Look, draw, be moved

Victoria Ward
Victoria Ward

“Now if you can draw a stone, everything within reach of art is also within yours.” John Ruskin, 1819 – 1900

Ruskin was explaining observation and how the act of looking is really all one needs to understand how to draw. Drawing, that much maligned skill which the contemporary art world gatekeepers feel is sad, tired, colonial and probably at this point racist and sexist is an activity that has been with us for tens of thousands of years. I think the earliest known drawings are 40,000 years old, but the medium could be much, much older. I am not very skilled at drawing and have avoided it for many years. Instead I’ve tuned my pickier brain skills onto technology, learning code, SEO and other endless machinations of Google and social media; at times it all seems for naught, as once you think you’ve mastered an idea, a module, plug in or program some software comes along and erases your skills set altogether.

And so, when I get particularly mired in how small I’ve made my universe – 19 inches to be exact, the size of my laptop screen, I tend to walk over to my studio and try to draw something. As kids my brother and I drew monsters and stories for each other. His were great, all fire, fangs and teeth – mine, well I constantly made mine cute, friendly and fun looking. I’ve always tried to find the best in things. His critique at age six was that I drew curvy lines – straight jagged lines were scarier. Why he is not the artist in my family is beyond me – he continues to be my best and most brilliant critic.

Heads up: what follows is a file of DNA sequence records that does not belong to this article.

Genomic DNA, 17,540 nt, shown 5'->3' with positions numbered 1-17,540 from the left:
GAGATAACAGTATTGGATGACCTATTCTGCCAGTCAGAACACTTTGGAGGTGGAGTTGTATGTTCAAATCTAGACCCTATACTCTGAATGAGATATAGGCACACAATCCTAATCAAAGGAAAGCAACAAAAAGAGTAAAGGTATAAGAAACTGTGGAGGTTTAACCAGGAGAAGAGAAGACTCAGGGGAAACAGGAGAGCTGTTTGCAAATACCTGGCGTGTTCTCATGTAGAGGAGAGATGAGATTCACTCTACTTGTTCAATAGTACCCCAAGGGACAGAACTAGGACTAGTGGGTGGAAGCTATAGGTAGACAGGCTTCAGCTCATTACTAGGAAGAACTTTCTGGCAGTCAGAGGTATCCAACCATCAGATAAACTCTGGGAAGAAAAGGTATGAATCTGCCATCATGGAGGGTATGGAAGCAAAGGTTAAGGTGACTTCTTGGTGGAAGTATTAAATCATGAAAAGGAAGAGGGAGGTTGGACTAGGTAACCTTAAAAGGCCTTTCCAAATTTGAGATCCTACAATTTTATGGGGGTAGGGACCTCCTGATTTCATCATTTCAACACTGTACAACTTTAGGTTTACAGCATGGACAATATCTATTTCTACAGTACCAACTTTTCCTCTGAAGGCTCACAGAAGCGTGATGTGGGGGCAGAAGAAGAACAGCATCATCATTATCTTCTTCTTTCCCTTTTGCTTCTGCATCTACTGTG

Drawing is a fantastic discipline. It makes you slow down, even if you draw quickly. You must observe, think, put line to paper, control your hands and, mix your intentions with actions in a way that gets somewhere – so that when you look back at your drawing you see something. A face. A house. A tree. A rock. It doesn’t matter really; all subject matter can make incredible drawings. It’s a fierce, personal and exciting act. I believe it also to be something we are inclined to do, not just as artists but just as humans. We are inclined to draw the world around us.

Wild rose running in a cleft of Derbyshire limestone by John Ruskin. From the site Ashmolean, the Elements of Drawing, Oxford U.

I’ve found that drawing is something a lot of us share. I can’t count the times I’ve entered someone’s home and found that they too have done masterful little ink/water colour drawings that are secretly but in full view on their walls. “You did this?” I ask like some idiot pretending not to be one. “Yes” is usually the answer along with a brief explanation said to the floor and not me about how they were just having fun. Almost all these people are better than me at drawing. It’s humbling to say the least. And it gives credence to that axiom about how talent isn’t all you need to persevere as an artist. Most of the time you just need perseverance.